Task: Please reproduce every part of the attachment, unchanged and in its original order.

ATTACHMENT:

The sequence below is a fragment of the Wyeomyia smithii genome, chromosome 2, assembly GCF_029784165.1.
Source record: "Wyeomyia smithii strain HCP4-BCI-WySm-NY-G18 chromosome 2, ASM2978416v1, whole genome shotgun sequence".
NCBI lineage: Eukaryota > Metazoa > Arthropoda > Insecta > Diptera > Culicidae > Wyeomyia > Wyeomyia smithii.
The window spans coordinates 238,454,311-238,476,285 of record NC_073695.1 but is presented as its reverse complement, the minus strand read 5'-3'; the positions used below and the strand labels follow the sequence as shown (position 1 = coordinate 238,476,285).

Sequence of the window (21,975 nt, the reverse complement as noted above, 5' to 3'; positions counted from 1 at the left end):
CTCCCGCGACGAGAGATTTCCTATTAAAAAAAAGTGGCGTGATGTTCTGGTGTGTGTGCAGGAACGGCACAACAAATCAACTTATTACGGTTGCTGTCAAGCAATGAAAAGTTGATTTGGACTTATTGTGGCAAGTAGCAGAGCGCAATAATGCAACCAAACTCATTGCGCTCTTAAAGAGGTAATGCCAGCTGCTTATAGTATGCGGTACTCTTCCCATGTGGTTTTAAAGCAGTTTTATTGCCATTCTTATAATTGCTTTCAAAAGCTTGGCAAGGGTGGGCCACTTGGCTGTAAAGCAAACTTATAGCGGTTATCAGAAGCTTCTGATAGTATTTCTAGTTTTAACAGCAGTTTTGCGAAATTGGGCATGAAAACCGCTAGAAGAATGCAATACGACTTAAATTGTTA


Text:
The sequence below is a fragment of the Wyeomyia smithii genome, chromosome 2, assembly GCF_029784165.1.
Source record: "Wyeomyia smithii strain HCP4-BCI-WySm-NY-G18 chromosome 2, ASM2978416v1, whole genome shotgun sequence".
NCBI lineage: Eukaryota > Metazoa > Arthropoda > Insecta > Diptera > Culicidae > Wyeomyia > Wyeomyia smithii.
The window spans coordinates 238,454,311-238,476,285 of record NC_073695.1 but is presented as its reverse complement, the minus strand read 5'-3'; the positions used below and the strand labels follow the sequence as shown (position 1 = coordinate 238,476,285).

Sequence of the window (21,975 nt, the reverse complement as noted above, 5' to 3'; positions counted from 1 at the left end):
CTCCCGCGACGAGAGATTTCCTATTAAAAAAAAGTGGCGTGATGTTCTGGTGTGTGTGCAGGAACGGCACAACAAATCAACTTATTACGGTTGCTGTCAAGCAATGAAAAGTTGATTTGGACTTATTGTGGCAAGTAGCAGAGCGCAATAATGCAACCAAACTCATTGCGCTCTTAAAGAGGTAATGCCAGCTGCTTATAGTATGCGGTACTCTTCCCATGTGGTTTTAAAGCAGTTTTATTGCCATTCTTATAATTGCTTTCAAAAGCTTGGCAAGGGTGGGCCACTTGGCTGTAAAGCAAACTTATAGCGGTTATCAGAAGCTTCTGATAGTATTTCTAGTTTTAACAGCAGTTTTGCGAAATTGGGCATGAAAACCGCTAGAAGAATGCAATACGACTTAAATTGTTA